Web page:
As we face the final stretch on the road to GDPR, the alleged “warning signs” are everywhere: fines of up to €20 million, or 4% annual global turnover – whichever is higher. The regulation is often painted as a threat, something to fear. But I don’t see it that way at all. In fact, managed correctly it can reinvigorate and revitalise models of business operations, customer engagement and data-led transformation. What’s scary about that?
GDPR will be a tough shift for some organisations, but there’s no reason to see it as an existential threat to business when there’s a world of support and services opening up.
The benefits of GDPR cut across the data ecosystem. EEA citizens and residents with a digital footprint (so, pretty much everyone) will get much more control over how their personal and sensitive data is used. The regulatory backing will help in querying what specific information is held and why, and provide the power to request deletions. But overall, data will still be of incredible value – we need to figure out how to get the most out of the data while at the same time respecting an individual’s privacy.
Done right, this introduces the possibility of a more meaningful, trust-based relationship between business and consumer. A partnership where there’s assurance from both sides that each is acting in the other’s best interests – whether that’s for the creation of new services, sculpting new business models or personalising existing offerings.
It is this motivation to drive value, increase trust and transparency within the new data frameworks that has led Mastercard and IBM to found Trūata.
I’m honoured to lead a team dedicated to finding innovative and technological ways to achieve two key goals: to deliver on GDPR’s vision of giving individuals control over their data and to help businesses continue to derive valuable insights and improve their services using the data available.
Change can be a good thing
Operating within the rules and regulations has never hindered sustainable and socially responsible growth. It’s true that GDPR rules will restrict the use of data in certain circumstances – prioritising individual rights over company rights. Some see that as an affront to free market progress. But the truth is that companies that fully comply with the regulations will find themselves with a solid foundation for growth as they look to the future. They will be best positioned to innovate and engage intelligently, while adhering to the most citizen-friendly policies on the planet.
Under GDPR, there are mechanisms that will enable companies to use the personal data they gather from their customers. In addition, organisations can still make use of the data resources at hand through comprehsive anonymisation techniques. The capability to completely anonymise data is a powerful one, and when considered with other management approaches like obtaining consent and ensuring strict access conditions, should open up new possibilities to modern organisations.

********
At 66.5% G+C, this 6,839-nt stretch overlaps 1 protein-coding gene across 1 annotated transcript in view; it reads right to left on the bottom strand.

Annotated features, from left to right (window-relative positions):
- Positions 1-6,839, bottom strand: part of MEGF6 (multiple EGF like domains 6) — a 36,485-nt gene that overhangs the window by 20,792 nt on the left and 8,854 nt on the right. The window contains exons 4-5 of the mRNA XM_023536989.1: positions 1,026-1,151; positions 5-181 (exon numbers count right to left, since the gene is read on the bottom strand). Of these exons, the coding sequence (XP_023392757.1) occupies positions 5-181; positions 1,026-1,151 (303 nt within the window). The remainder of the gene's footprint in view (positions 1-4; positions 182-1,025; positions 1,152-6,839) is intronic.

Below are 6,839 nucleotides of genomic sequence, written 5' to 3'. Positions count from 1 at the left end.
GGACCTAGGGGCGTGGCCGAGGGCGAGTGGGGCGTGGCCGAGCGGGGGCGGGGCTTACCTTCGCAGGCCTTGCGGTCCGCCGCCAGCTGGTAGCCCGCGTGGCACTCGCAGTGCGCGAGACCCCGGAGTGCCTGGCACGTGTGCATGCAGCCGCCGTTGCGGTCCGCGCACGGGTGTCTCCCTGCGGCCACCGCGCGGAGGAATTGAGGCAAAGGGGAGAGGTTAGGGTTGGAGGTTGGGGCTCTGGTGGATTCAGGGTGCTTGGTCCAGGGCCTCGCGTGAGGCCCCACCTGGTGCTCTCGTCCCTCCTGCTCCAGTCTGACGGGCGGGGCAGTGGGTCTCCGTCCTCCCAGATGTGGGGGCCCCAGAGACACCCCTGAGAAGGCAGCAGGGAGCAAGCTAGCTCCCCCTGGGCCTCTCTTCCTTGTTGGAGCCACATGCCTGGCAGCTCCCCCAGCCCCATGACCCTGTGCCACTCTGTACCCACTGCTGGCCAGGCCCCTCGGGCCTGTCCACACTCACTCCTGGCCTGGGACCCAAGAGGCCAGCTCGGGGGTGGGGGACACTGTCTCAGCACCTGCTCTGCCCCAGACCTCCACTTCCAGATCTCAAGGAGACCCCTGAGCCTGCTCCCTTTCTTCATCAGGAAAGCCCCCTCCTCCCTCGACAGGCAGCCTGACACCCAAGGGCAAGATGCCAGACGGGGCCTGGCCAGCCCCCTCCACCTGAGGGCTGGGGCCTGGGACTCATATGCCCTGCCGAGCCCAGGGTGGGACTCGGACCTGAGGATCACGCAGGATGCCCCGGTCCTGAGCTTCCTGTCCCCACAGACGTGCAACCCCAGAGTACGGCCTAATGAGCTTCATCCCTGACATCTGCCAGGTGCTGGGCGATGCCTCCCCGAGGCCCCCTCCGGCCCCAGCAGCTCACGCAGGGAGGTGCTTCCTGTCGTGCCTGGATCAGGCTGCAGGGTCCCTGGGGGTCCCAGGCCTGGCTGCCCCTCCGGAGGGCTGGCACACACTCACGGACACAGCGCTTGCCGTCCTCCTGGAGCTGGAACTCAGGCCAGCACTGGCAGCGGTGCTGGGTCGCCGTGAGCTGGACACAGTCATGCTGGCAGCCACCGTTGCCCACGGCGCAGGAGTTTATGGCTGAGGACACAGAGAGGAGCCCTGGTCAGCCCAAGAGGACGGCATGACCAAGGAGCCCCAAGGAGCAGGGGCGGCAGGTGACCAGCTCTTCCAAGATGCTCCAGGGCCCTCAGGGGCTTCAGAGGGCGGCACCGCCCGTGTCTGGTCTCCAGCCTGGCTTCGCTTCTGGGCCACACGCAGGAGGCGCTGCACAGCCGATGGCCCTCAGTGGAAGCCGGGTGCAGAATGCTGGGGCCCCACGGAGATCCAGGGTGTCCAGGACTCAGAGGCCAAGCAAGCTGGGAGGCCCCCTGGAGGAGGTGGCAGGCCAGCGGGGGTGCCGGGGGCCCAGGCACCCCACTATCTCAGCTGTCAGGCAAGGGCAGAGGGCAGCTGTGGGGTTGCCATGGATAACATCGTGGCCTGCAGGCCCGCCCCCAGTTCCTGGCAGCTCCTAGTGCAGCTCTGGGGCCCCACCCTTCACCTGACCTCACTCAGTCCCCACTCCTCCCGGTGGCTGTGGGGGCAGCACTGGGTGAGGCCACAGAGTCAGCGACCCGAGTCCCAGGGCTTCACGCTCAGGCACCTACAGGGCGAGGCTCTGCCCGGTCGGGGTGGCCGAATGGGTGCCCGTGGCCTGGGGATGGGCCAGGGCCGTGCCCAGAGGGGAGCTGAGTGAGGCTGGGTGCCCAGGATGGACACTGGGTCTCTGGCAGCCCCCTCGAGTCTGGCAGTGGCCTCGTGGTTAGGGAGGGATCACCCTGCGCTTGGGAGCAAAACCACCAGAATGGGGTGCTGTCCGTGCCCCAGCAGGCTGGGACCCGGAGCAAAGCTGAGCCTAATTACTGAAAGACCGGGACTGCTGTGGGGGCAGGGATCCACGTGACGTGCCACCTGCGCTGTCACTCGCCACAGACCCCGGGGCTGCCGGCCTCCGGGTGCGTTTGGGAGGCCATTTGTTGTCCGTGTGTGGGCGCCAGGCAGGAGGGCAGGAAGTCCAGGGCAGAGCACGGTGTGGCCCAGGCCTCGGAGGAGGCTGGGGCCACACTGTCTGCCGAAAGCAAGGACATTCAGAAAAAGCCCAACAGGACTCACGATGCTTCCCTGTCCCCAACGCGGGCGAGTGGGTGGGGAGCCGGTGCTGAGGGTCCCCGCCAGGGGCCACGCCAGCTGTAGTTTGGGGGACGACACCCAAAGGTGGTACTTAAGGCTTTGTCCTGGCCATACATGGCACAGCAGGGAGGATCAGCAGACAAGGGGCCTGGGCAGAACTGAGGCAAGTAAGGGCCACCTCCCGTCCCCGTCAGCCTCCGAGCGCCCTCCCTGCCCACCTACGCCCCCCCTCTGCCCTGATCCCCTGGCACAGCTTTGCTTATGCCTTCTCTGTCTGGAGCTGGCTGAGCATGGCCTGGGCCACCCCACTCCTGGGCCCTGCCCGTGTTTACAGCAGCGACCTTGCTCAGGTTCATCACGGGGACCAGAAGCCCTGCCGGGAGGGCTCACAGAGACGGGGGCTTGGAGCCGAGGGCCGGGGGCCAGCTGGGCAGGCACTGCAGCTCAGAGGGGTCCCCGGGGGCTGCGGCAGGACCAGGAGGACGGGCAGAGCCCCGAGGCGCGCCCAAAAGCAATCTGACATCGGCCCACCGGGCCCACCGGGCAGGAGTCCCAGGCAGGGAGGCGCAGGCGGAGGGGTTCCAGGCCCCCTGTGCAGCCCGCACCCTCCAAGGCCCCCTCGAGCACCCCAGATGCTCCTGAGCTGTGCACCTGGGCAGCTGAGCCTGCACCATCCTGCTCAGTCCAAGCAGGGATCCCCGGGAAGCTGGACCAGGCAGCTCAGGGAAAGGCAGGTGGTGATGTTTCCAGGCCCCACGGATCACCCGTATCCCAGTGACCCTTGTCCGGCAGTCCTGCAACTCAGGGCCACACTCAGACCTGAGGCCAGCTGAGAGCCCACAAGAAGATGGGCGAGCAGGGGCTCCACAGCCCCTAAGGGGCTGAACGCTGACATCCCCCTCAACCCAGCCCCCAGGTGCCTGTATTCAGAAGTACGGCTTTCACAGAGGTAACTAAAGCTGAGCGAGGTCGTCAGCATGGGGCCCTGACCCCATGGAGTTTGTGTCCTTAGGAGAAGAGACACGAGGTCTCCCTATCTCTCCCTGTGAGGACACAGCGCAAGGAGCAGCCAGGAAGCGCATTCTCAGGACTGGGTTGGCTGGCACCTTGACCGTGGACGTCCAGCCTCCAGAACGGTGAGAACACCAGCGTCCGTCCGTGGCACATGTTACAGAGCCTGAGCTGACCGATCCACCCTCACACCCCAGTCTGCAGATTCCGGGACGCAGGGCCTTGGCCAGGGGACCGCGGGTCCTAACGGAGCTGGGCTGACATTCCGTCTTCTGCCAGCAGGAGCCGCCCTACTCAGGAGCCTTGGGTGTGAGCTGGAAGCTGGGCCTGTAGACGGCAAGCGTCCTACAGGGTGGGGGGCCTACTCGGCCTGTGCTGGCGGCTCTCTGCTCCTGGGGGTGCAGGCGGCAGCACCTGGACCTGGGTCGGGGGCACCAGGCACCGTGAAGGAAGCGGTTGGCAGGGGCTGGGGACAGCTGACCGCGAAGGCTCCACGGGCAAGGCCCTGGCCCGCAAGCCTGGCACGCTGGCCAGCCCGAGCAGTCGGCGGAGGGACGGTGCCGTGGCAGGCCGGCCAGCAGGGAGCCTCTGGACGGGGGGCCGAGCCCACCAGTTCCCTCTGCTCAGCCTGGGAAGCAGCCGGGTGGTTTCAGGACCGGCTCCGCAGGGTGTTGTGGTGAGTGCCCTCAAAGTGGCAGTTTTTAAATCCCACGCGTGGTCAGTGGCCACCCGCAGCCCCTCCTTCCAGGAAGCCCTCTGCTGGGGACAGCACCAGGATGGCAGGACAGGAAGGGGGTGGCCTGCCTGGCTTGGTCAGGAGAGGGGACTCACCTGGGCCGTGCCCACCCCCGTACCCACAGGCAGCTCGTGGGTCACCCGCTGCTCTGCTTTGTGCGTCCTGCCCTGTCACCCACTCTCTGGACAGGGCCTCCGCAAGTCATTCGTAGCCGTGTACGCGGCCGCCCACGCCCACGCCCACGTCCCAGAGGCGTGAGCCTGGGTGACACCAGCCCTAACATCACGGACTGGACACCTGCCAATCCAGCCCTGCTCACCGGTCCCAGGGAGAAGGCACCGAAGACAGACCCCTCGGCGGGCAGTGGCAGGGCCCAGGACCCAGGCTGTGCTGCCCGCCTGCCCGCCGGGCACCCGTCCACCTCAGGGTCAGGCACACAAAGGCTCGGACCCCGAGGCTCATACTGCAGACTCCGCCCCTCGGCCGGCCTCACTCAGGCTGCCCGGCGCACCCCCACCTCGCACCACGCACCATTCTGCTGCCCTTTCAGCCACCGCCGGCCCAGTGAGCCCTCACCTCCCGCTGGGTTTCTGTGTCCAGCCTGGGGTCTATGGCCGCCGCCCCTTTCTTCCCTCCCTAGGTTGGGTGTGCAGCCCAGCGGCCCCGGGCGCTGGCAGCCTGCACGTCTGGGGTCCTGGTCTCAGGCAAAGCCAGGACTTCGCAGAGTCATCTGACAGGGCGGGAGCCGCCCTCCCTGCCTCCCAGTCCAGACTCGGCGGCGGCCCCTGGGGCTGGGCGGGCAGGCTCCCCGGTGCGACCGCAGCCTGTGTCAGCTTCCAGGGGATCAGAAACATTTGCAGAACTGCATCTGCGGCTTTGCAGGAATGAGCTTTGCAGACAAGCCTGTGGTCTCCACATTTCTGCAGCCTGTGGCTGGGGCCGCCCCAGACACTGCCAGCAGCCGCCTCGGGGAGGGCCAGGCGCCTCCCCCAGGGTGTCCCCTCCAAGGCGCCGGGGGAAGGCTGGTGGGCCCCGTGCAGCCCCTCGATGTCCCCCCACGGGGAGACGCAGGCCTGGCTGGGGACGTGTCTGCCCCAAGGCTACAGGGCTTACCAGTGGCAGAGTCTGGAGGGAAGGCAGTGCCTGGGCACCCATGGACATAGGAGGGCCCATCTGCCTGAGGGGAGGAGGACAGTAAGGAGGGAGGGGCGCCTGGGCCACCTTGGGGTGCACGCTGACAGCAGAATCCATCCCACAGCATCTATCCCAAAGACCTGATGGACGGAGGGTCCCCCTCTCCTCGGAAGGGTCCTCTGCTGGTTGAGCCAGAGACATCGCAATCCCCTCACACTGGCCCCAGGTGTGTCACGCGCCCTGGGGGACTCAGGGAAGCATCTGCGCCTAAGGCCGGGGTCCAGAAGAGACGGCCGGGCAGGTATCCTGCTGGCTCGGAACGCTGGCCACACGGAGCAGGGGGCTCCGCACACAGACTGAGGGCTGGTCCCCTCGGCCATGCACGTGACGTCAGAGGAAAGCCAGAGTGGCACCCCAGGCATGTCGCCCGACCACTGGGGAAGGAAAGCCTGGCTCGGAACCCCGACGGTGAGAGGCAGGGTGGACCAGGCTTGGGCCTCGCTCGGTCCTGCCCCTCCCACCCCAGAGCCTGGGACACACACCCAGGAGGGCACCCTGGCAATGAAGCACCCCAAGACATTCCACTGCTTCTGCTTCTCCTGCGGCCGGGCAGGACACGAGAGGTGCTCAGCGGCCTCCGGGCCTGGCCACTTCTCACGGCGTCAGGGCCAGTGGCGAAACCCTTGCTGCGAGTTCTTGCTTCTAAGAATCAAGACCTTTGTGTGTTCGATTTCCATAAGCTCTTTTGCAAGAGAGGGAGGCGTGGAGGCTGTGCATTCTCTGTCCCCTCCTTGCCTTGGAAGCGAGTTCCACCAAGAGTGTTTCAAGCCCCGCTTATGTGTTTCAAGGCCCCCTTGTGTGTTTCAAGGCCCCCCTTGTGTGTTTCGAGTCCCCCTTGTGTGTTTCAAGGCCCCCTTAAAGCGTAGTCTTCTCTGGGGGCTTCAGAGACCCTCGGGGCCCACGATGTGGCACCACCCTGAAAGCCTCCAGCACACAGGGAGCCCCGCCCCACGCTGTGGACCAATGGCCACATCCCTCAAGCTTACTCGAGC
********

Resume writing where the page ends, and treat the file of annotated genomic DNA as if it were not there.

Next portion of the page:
Using data that is properly anonymised and analysed, businesses can identify ways to improve customer service, develop new product offerings to meet customers’ evolving needs or measure the success of their marketing programs. Performing this analysis – and therefore gaining this type of insight – would not be possible under GDPR using personal data. But if properly anonymised and analysed using Trūata’s proprietary techniques, such insights can be obtained while complying with GDPR, bringing significant value to both the business and the consumer.
The business model we’re using, a data trust, will enable Trūata to offer this service through a mix of the cloud, analytics, cognitive computing and breakthrough anonymisation capabilities that IBM will contribute as foundational technology partner. Each customer’s data will be silo-ed from other data, secured and treated with the respect and care demanded by the GDPR.
We have chosen this specific, and innovative, structure for some very specific reasons. Instead of holding financial assets, the Trūata trust will hold data assets. Its constitutional documents have been designed to guarantee compliance with GDPR requirements. Because of its governance structure, Trūata will operate independently of its beneficiaries and customers, thereby allowing it to maintain direct control over the data for anonymization and hosting for its client companies and provide analytics on behalf of its clients as well.
This new data dynamic needs a new type of data service. As a data trust set up specifically to offer independence and with a constitution that guarantees compliance with GDPR requirements, Trūata offers a new alternative to the regular vendor/client relationship.
Trūata’s business structure may be fresh to the market, but the route we suggest following should be familiar. Helping clients reach their potential, working together and striving for innovation is what keeps the business world rolling. We look forward to meeting the needs of GDPR, and seeing what path others take as the new regulations take hold.